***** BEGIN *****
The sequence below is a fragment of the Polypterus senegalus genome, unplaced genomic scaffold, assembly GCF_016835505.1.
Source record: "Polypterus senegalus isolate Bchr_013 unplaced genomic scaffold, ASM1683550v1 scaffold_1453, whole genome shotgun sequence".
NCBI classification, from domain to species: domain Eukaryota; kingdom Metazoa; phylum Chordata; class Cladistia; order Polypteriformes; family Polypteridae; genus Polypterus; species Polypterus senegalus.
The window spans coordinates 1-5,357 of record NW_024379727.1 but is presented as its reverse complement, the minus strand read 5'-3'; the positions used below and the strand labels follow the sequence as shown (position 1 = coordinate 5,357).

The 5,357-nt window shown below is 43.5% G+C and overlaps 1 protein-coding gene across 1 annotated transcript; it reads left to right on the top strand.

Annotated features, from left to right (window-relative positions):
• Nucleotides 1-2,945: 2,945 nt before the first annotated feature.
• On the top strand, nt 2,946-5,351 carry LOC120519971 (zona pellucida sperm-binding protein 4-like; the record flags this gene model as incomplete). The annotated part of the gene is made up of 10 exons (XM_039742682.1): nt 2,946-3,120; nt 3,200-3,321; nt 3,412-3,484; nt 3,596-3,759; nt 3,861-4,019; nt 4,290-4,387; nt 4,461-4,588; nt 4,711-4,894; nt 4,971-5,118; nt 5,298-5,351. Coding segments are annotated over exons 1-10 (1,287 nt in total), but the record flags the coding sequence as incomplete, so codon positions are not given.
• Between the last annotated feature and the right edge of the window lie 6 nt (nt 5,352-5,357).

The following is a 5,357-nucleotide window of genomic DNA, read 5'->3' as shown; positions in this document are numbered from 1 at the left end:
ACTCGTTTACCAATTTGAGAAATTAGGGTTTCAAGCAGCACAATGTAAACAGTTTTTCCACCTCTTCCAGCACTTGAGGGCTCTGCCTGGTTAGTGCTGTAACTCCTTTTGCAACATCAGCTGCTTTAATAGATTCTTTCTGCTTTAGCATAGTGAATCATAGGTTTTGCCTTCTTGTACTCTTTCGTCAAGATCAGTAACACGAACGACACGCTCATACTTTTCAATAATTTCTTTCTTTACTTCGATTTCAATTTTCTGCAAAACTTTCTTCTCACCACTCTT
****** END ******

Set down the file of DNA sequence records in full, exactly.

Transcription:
The sequence below is a fragment of the Polypterus senegalus genome, unplaced genomic scaffold, assembly GCF_016835505.1.
Source record: "Polypterus senegalus isolate Bchr_013 unplaced genomic scaffold, ASM1683550v1 scaffold_1453, whole genome shotgun sequence".
NCBI classification, from domain to species: domain Eukaryota; kingdom Metazoa; phylum Chordata; class Cladistia; order Polypteriformes; family Polypteridae; genus Polypterus; species Polypterus senegalus.
The window spans coordinates 1-5,357 of record NW_024379727.1 but is presented as its reverse complement, the minus strand read 5'-3'; the positions used below and the strand labels follow the sequence as shown (position 1 = coordinate 5,357).

The 5,357-nt window shown below is 43.5% G+C and overlaps 1 protein-coding gene across 1 annotated transcript; it reads left to right on the top strand.

Annotated features, from left to right (window-relative positions):
• Nucleotides 1-2,945: 2,945 nt before the first annotated feature.
• On the top strand, nt 2,946-5,351 carry LOC120519971 (zona pellucida sperm-binding protein 4-like; the record flags this gene model as incomplete). The annotated part of the gene is made up of 10 exons (XM_039742682.1): nt 2,946-3,120; nt 3,200-3,321; nt 3,412-3,484; nt 3,596-3,759; nt 3,861-4,019; nt 4,290-4,387; nt 4,461-4,588; nt 4,711-4,894; nt 4,971-5,118; nt 5,298-5,351. Coding segments are annotated over exons 1-10 (1,287 nt in total), but the record flags the coding sequence as incomplete, so codon positions are not given.
• Between the last annotated feature and the right edge of the window lie 6 nt (nt 5,352-5,357).

The following is a 5,357-nucleotide window of genomic DNA, read 5'->3' as shown; positions in this document are numbered from 1 at the left end:
ACTCGTTTACCAATTTGAGAAATTAGGGTTTCAAGCAGCACAATGTAAACAGTTTTTCCACCTCTTCCAGCACTTGAGGGCTCTGCCTGGTTAGTGCTGTAACTCCTTTTGCAACATCAGCTGCTTTAATAGATTCTTTCTGCTTTAGCATAGTGAATCATAGGTTTTGCCTTCTTGTACTCTTTCGTCAAGATCAGTAACACGAACGACACGCTCATACTTTTCAATAATTTCTTTCTTTACTTCGATTTCAATTTTCTGCAAAACTTTCTTCTCACCACTCTT